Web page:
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Understanding Expansion & Contraction in FlowGuard Gold CPVC

By: Jonathan Simon on March 20th, 2018

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Understanding Expansion & Contraction in FlowGuard Gold CPVC


When installing a new piping system, it’s important to remember that changes in temperature will cause any material to expand or contract. This means at warmer temperatures, the pipe will increase in length, while at relatively cooler temperatures, the pipe will get shorter.

It’s important to consider expansion and contraction when installing FlowGuard Gold CPVC piping systems. If the system doesn’t allow for thermal expansion, these changes in length can put stress on the pipes or fittings, increasing the risk of a failure in future years.

Expansion and Contraction Explained

FlowGuard Gold will expand about 1 inch per 50 feet of straight pipe for every 50°F increase in temperature.

The most important factor in determining how much expansion or contraction will occur in a FlowGuard Gold system is the temperature of the pipe at the time of installation. If the pipe is installed in unusually cold weather the pipe will be shorter at installation than it will when it is in service. This can be a major factor in hot water lines where a 50-foot long run of pipe installed at 20ºF would expand up to 2” when in service at 120ºF.

While hot water lines are most likely to be affected by expansion and contraction, cold water lines can also be affected when the installation was done at unusually high or low temperatures.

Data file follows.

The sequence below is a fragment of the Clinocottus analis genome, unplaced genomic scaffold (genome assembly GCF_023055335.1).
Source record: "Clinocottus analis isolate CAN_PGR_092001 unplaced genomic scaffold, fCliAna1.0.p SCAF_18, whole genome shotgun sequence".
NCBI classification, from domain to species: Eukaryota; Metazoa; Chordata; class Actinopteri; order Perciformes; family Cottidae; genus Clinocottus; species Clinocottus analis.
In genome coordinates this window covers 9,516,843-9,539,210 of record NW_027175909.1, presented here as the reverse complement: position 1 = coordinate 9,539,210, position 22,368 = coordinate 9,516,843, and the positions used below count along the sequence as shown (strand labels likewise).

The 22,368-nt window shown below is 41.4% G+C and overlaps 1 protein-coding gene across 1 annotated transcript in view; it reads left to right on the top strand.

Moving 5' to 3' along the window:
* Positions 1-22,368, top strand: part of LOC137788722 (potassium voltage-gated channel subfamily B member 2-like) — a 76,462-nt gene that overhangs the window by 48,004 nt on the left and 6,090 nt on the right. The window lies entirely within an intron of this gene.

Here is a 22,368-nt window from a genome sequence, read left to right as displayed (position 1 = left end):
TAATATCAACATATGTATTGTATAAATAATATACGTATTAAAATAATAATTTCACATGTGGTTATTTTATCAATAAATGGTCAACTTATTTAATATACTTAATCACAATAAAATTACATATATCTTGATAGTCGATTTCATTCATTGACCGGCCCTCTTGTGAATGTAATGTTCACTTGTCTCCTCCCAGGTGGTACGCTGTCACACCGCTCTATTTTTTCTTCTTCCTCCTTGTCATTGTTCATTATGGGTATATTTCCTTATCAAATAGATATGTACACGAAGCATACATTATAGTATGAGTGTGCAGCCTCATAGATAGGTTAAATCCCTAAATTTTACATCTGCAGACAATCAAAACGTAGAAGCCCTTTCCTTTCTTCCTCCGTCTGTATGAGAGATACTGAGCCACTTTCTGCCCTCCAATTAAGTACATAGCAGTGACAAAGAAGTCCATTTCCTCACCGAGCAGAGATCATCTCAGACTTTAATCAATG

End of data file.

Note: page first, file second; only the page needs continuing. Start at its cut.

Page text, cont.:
When not properly accounted for, thermal expansion can place excess stress on the system. In the example above, a 100ºF change in temperature on a 50-foot run would be the equivalent of about 1200 pounds per square inch of compressive stress on the pipe or fitting.

This force can lead to problems such as cracked fittings and distorted or cracked pipes. In many cases, these problems can take years to develop because the system will withstand the excessive stress for some period of time before failing.

Expansion and Contraction Solutions

To avoid these problems, always allow for expansion and contraction by following these simple best practices:

  • Do not restrict the natural movement of the pipe in the direction of expansion and contraction.
  • Always leave adequate spacing between elbows and hangers/restraints.
  • Never butt-up elbows against studs which restrict their ability to move freely.
  • Ensure all holes and grommets used for pipe penetrations allow for lateral movement of the pipe without abrasion.
  • Read and follow the manufacturer’s installation instructions.

Normal changes in direction will often be enough to accommodate expansion and contraction. Use loops or offsets to allow for changes in length in long, straight runs. Address expansion and contraction in underslab installations, by snaking the pipe slightly.

Learn more about how to avoid issues with expansion or contraction by using our expansion loop calculator.


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